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Momentum of winning and losing share prices

In the spirit of recognising that there are many different ways to pick stocks, a year ago I wrote an article, Stock market winners versus losers, on using a basic momentum strategy to select stocks. The premise went as follows: academic researchers have found that portfolios of recent outperformers did better than portfolios of recent underperformers. So a long short strategy constructed this way should generate a positive return. We tested this approach in the Australian marketplace and found what appears to be a volatile but high performing strategy. How did this strategy perform in the most recent financial year?

2014-15 financial year performance

A brief refresher on the strategy:

  • At the start of each financial year we hypothetically go long an equally weighted portfolio of the previous financial year’s top 10 performing stocks on the ASX 200
  • We hypothetically also short an equally weighted portfolio of the previous financial year’s worst 10 performing stocks on the ASX 200
  • This portfolio is held untouched for the subsequent financial year (i.e. a 12 month holding period).

The table below lists stocks we would have held, long and short, during the previous financial year (2014 / 2015), based on their performance over the previous 12 months, along with their subsequent performance.

Using the table, if we subtract the short performance (-7%) from the long performance (+10%) we end up with a total performance of 17%. The last financial year has been another solid year of performance for this strategy; a little less than the long term average. The chart below presents the updated track record (now 11 years).

Data: Acadian Asset Management (Australia) Limited

The performance numbers above only focus on the active return piece and leave out cash returns, stock borrowing fees and transaction costs (in theory if you have long and short positions of the same dollar amount then you have 100% of the portfolio earning cash returns).

Digging deeper into the theory

This strategy is a simple one. In fact it catches two known theories in one strategy. First there is the cross-sectional momentum strategy between individual stocks, first identified in 1993 by academics Narasimhan Jegadeesh and Sheridan Titman (their paper was titled “Returns to buying winners and selling losers: implications for stock market efficiency”). However the strategy does not control for sector bets (nor did that of Jegadeesh and Titman) and so we are potentially exposed to a cross-sectional momentum strategy between industries. This has been shown to explain much of the performance of the individual stock effects described above. This was identified by Tobias Moskowitz and Mark Grinblatt in their paper titled “Do Industries Explain Momentum?”.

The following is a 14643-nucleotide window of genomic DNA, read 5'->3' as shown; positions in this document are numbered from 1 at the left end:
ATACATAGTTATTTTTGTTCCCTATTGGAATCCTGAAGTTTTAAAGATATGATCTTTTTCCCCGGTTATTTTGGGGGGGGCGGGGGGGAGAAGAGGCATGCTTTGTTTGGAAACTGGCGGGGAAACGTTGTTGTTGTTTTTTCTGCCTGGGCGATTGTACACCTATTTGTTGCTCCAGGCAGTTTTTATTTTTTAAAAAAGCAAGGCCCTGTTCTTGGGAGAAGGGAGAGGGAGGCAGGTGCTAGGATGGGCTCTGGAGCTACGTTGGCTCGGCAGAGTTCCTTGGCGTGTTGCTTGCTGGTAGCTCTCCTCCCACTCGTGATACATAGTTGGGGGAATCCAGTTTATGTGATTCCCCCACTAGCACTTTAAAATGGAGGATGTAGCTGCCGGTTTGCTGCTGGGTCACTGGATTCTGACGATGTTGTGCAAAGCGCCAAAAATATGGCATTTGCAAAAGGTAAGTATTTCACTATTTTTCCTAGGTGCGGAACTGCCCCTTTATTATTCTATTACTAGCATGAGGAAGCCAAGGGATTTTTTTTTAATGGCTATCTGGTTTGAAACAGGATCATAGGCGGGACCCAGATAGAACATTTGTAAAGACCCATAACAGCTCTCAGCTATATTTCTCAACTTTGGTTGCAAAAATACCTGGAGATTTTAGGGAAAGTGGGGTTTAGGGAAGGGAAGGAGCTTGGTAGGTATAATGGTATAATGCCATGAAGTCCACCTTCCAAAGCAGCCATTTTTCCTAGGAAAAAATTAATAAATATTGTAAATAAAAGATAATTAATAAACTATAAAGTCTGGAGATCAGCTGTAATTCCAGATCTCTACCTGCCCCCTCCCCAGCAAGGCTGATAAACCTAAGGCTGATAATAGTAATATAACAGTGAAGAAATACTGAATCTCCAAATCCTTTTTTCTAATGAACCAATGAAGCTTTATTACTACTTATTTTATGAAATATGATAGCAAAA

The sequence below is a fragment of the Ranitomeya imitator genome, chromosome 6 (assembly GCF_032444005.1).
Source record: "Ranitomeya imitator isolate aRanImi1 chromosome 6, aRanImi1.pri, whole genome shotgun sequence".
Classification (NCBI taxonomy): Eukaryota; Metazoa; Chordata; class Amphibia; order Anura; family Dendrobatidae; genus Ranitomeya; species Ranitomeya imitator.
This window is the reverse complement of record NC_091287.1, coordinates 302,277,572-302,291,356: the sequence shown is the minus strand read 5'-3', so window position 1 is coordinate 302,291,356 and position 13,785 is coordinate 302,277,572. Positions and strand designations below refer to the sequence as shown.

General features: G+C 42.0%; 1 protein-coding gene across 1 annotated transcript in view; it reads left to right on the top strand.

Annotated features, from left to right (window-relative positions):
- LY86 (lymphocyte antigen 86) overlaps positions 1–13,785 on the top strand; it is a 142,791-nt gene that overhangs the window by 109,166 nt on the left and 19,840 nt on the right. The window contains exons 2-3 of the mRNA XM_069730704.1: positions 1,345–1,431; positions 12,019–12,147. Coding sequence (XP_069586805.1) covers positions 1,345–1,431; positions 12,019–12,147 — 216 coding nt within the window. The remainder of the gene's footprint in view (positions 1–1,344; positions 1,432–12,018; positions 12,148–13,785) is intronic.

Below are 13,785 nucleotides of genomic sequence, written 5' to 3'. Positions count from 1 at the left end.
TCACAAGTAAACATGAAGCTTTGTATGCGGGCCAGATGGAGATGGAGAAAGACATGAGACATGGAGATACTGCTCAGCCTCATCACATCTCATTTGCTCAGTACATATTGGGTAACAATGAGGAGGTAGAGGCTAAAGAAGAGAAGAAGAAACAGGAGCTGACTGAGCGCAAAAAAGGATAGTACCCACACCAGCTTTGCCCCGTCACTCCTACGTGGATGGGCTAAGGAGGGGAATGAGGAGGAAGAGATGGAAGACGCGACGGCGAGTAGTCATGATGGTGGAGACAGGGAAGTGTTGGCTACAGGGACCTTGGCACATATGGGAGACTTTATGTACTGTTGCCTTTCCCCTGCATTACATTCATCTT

In practice …

In practice it is unlikely that we would see a strategy like this offered as an investment fund, since:

  • The high volatility of the strategy may make it unpalatable
  • The ability to borrow underperforming stocks may prove difficult and costly.

However in practice we find momentum is a strategy commonly applied by many fund managers, typically those who adopt a quantitative approach. Specifically most fund managers would control the size of the sector bets, hence ruling out the simple strategy presented here. Nonetheless many quant managers use momentum as an indicator of performance for stocks and sectors. It would commonly form part of a suite of signals; indeed I have never seen a fund manager offer a momentum-only stock strategy.


As stated last year: I am not recommending you replicate this ‘strategy’ – I wouldn’t myself. And as per last year I don’t tell you the current positions such a portfolio would be holding – you have to do your own homework! The point of this article is to remind you that there are many different ways to pick stocks. Some are based on company analysis, some are technical, and some are behavioural. You need to pick out an approach that you believe you can execute well, understand  its strengths and weaknesses and the markets in which it will work well and in which it may struggle.


David Bell is Chief Investment Officer at Mine Wealth + Wellbeing (formerly Auscoal Super). He is also working towards a PhD at University of NSW. This article is for general education purposes only and does not consider the personal circumstances of any investor.



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